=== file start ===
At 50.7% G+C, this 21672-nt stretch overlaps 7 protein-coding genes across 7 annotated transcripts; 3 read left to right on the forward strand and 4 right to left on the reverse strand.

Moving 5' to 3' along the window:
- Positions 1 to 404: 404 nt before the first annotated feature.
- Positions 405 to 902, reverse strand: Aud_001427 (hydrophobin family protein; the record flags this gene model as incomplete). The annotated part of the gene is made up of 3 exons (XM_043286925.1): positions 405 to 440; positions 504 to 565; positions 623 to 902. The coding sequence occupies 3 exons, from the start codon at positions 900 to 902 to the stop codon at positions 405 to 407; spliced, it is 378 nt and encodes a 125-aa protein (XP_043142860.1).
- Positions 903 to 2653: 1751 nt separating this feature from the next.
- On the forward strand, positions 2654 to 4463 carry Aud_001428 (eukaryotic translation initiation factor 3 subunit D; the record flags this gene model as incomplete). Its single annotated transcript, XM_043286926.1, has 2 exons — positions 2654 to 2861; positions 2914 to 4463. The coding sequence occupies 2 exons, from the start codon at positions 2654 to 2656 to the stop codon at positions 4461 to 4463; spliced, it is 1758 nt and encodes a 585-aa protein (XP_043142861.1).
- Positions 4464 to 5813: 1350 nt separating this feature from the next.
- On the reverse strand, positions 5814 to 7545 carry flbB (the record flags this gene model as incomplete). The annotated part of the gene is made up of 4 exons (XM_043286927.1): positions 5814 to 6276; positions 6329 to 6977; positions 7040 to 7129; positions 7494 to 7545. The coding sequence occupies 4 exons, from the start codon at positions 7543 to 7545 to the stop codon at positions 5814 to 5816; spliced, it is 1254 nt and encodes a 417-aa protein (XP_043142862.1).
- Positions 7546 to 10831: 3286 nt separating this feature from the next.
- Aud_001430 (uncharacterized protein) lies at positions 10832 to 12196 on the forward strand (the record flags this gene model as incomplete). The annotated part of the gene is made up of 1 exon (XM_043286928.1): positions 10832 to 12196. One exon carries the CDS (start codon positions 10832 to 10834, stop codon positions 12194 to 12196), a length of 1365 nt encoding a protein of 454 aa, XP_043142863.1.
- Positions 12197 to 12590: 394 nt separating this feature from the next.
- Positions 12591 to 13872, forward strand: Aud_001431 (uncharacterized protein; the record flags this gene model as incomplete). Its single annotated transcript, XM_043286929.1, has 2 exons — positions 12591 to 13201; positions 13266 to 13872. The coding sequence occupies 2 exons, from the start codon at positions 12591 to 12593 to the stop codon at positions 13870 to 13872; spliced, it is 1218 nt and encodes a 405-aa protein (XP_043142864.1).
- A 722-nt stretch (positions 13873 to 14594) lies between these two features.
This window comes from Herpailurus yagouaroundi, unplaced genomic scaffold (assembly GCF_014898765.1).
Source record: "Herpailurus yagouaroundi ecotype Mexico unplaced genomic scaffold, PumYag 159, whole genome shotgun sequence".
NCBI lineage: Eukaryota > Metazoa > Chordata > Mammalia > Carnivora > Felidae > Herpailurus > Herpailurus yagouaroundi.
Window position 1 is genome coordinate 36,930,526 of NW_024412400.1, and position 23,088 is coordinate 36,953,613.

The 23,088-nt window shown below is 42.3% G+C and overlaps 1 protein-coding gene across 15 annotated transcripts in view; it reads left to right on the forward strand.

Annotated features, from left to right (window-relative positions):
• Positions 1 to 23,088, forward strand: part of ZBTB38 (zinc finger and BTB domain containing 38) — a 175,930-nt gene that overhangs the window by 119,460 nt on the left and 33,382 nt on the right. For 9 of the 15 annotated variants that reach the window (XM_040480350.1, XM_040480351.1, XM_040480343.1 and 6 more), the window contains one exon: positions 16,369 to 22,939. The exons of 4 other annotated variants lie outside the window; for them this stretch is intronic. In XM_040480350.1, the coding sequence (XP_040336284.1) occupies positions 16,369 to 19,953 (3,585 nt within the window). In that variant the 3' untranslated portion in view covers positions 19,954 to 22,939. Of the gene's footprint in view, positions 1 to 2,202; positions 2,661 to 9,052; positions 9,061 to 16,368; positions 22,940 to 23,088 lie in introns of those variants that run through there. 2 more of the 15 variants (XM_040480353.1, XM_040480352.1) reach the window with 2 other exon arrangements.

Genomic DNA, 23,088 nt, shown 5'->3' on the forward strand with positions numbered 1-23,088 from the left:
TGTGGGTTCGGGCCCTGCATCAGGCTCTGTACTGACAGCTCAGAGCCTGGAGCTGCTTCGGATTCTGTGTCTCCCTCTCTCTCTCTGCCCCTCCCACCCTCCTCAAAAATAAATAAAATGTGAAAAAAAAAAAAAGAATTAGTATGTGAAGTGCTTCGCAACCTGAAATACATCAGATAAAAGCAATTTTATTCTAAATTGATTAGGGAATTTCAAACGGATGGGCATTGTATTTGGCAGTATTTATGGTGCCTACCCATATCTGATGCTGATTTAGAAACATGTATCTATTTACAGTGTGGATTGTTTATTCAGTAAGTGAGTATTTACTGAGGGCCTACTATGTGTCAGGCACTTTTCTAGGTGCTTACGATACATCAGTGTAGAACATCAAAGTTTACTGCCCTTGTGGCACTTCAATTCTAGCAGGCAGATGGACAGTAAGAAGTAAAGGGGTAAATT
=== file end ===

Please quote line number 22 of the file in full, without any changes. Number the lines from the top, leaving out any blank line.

TGTGGGTTCGGGCCCTGCATCAGGCTCTGTACTGACAGCTCAGAGCCTGGAGCTGCTTCGGATTCTGTGTCTCCCTCTCTCTCTCTGCCCCTCCCACCCTCCTCAAAAATAAATAAAATGTGAAAAAAAAAAAAAGAATTAGTATGTGAAGTGCTTCGCAACCTGAAATACATCAGATAAAAGCAATTTTATTCTAAATTGATTAGGGAATTTCAAACGGATGGGCATTGTATTTGGCAGTATTTATGGTGCCTACCCATATCTGATGCTGATTTAGAAACATGTATCTATTTACAGTGTGGATTGTTTATTCAGTAAGTGAGTATTTACTGAGGGCCTACTATGTGTCAGGCACTTTTCTAGGTGCTTACGATACATCAGTGTAGAACATCAAAGTTTACTGCCCTTGTGGCACTTCAATTCTAGCAGGCAGATGGACAGTAAGAAGTAAAGGGGTAAATT